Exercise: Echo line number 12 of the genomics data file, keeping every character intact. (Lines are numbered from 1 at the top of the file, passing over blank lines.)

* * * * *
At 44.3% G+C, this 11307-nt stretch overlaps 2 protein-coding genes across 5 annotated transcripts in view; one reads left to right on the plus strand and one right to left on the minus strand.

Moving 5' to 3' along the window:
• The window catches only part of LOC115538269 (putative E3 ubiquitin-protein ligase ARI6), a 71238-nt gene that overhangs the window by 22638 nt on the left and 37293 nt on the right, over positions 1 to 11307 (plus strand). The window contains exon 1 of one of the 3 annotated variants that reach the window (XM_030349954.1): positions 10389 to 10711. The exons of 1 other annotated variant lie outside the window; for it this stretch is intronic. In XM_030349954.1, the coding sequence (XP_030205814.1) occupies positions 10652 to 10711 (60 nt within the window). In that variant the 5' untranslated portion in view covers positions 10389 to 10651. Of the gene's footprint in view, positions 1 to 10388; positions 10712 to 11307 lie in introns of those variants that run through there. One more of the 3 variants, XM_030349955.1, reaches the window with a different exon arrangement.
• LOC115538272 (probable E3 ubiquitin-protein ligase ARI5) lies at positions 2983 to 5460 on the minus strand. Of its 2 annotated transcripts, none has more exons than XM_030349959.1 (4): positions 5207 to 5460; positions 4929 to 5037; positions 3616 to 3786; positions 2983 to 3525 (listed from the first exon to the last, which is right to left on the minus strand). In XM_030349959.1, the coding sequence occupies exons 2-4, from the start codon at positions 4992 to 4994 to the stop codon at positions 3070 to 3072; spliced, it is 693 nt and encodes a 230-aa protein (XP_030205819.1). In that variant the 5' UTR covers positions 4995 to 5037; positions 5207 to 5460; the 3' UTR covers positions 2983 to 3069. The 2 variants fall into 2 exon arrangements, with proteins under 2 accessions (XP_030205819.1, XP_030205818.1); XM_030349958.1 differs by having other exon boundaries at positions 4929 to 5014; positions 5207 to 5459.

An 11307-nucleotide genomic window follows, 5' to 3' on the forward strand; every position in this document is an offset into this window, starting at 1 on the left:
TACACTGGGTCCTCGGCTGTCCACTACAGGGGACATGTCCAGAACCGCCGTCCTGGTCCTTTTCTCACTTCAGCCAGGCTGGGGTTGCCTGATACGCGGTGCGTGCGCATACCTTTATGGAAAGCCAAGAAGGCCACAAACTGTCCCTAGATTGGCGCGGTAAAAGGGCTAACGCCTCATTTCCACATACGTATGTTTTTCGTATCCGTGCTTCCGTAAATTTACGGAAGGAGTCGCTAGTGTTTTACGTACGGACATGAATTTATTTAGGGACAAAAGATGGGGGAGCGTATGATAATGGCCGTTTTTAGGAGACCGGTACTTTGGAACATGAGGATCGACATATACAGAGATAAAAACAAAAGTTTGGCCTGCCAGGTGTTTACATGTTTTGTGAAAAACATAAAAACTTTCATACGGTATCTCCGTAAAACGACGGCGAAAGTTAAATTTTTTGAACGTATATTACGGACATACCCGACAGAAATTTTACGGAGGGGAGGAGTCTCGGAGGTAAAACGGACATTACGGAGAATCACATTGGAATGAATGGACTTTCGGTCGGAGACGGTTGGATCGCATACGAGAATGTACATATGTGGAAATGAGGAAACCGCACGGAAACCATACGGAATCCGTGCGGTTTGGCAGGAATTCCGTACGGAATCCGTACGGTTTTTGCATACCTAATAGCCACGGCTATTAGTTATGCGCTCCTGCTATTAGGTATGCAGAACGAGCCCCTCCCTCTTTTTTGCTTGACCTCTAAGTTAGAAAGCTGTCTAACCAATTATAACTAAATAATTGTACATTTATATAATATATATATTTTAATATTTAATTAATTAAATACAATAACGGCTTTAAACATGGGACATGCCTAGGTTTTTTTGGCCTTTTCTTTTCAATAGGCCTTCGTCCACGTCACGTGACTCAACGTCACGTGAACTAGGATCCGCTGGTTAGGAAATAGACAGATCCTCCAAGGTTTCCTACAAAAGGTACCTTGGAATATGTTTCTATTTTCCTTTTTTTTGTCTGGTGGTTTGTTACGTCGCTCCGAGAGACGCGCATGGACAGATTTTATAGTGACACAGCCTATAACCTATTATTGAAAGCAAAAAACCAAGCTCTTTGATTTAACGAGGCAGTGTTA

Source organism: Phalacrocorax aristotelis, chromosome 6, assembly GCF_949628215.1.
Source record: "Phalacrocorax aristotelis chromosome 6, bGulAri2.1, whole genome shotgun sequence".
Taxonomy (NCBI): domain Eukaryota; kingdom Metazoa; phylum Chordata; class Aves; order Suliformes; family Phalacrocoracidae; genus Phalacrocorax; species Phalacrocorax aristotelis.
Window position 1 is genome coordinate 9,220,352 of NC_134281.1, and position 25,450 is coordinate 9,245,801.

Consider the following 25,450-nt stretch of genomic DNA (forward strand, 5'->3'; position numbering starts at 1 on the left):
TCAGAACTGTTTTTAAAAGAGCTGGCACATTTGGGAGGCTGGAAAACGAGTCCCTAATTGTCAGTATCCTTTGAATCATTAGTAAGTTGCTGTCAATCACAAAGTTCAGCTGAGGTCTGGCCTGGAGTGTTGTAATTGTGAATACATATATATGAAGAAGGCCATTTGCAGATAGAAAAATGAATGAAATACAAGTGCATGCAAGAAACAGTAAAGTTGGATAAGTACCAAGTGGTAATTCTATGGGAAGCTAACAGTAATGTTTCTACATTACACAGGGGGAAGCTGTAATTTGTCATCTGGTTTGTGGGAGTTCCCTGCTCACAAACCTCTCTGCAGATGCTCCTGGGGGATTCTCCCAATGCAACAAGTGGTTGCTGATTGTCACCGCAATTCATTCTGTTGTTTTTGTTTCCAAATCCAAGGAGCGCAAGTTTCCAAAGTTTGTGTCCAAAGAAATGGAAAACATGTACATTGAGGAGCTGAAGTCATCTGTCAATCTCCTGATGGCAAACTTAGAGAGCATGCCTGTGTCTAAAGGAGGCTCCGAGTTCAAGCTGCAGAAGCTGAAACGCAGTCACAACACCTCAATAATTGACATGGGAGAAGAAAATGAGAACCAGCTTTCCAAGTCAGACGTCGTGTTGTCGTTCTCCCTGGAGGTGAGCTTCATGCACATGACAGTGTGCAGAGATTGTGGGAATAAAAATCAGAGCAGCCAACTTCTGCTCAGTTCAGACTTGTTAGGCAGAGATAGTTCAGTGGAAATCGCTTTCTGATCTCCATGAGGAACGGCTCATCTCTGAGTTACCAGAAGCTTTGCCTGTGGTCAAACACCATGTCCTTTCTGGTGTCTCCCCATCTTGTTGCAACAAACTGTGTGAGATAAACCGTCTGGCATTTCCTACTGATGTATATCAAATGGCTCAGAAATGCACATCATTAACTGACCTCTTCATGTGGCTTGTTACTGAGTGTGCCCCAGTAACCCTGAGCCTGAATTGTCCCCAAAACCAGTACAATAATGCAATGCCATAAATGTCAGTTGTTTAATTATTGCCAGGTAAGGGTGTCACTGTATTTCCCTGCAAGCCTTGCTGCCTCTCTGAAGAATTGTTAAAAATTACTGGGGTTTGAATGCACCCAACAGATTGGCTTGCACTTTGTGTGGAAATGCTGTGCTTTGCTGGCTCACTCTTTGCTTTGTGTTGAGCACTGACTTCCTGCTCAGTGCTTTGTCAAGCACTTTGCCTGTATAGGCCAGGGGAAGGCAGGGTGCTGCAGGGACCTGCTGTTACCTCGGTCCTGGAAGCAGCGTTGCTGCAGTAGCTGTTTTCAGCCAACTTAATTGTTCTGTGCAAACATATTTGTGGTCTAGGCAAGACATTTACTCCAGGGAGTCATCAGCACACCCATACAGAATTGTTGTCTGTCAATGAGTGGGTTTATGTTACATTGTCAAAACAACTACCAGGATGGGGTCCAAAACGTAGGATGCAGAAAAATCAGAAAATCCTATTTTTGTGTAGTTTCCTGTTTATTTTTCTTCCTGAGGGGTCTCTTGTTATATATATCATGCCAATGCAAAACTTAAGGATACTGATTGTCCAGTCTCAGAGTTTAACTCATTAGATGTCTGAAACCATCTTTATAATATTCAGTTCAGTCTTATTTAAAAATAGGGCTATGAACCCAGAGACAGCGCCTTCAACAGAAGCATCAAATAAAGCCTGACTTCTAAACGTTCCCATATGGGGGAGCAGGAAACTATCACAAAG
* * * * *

TCAGAACTGTTTTTAAAAGAGCTGGCACATTTGGGAGGCTGGAAAACGAGTCCCTAATTGTCAGTATCCTTTGAATCATTAGTAAGTTGCTGTCAATCACAAAGTTCAGCTGAGGTCTGGCCTGGAGTGTTGTAATTGTGAATACATATATATGAAGAAGGCCATTTGCAGATAGAAAAATGAATGAAATACAAGTGCATGCAAGAAACAGTAAAGTTGGATAAGTACCAAGTGGTAATTCTATGGGAAGCTAACAGTAATGTTTCTACATTACACAGGGGGAAGCTGTAATTTGTCATCTGGTTTGTGGGAGTTCCCTGCTCACAAACCTCTCTGCAGATGCTCCTGGGGGATTCTCCCAATGCAACAAGTGGTTGCTGATTGTCACCGCAATTCATTCTGTTGTTTTTGTTTCCAAATCCAAGGAGCGCAAGTTTCCAAAGTTTGTGTCCAAAGAAATGGAAAACATGTACATTGAGGAGCTGAAGTCATCTGTCAATCTCCTGATGGCAAACTTAGAGAGCATGCCTGTGTCTAAAGGAGGCTCCGAGTTCAAGCTGCAGAAGCTGAAACGCAGTCACAACACCTCAATAATTGACATGGGAGAAGAAAATGAGAACCAGCTTTCCAAGTCAGACGTCGTGTTGTCGTTCTCCCTGGAGGTGAGCTTCATGCACATGACAGTGTGCAGAGATTGTGGGAATAAAAATCAGAGCAGCCAACTTCTGCTCAGTTCAGACTTGTTAGGCAGAGATAGTTCAGTGGAAATCGCTTTCTGATCTCCATGAGGAACGGCTCATCTCTGAGTTACCAGAAGCTTTGCCTGTGGTCAAACACCATGTCCTTTCTGGTGTCTCCCCATCTTGTTGCAACAAACTGTGTGAGATAAACCGTCTGGCATTTCCTACTGATGTATATCAAATGGCTCAGAAATGCACATCATTAACTGACCTCTTCATGTGGCTTGTTACTGAGTGTGCCCCAGTAACCCTGAGCCTGAATTGTCCCCAAAACCAGTACAATAATGCAATGCCATAAATGTCAGTTGTTTAATTATTGCCAGGTAAGGGTGTCACTGTATTTCCCTGCAAGCCTTGCTGCCTCTCTGAAGAATTGTTAAAAATTACTGGGGTTTGAATGCACCCAACAGATTGGCTTGCACTTTGTGTGGAAATGCTGTGCTTTGCTGGCTCACTCTTTGCTTTGTGTTGAGCACTGACTTCCTGCTCAGTGCTTTGTCAAGCACTTTGCCTGTATAGGCCAGGGGAAGGCAGGGTGCTGCAGGGACCTGCTGTTACCTCGGTCCTGGAAGCAGCGTTGCTGCAGTAGCTGTTTTCAGCCAACTTAATTGTTCTGTGCAAACATATTTGTGGTCTAGGCAAGACATTTACTCCAGGGAGTCATCAGCACACCCATACAGAATTGTTGTCTGTCAATGAGTGGGTTTATGTTACATTGTCAAAACAACTACCAGGATGGGGTCCAAAACGTAGGATGCAGAAAAATCAGAAAATCCTATTTTTGTGTAGTTTCCTGTTTATTTTTCTTCCTGAGGGGTCTCTTGTTATATATATCATGCCAATGCAAAACTTAAGGATACTGATTGTCCAGTCTCAGAGTTTAACTCATTAGATGTCTGAAACCATCTTTATAATATTCAGTTCAGTCTTATTTAAAAATAGGGCTATGAACCCAGAGACAGCGCCTTCAACAGAAGCATCAAATAAAGCCTGACTTCTAAACGTTCCCATATGGGGGAGCAGGAAACTATCACAAAG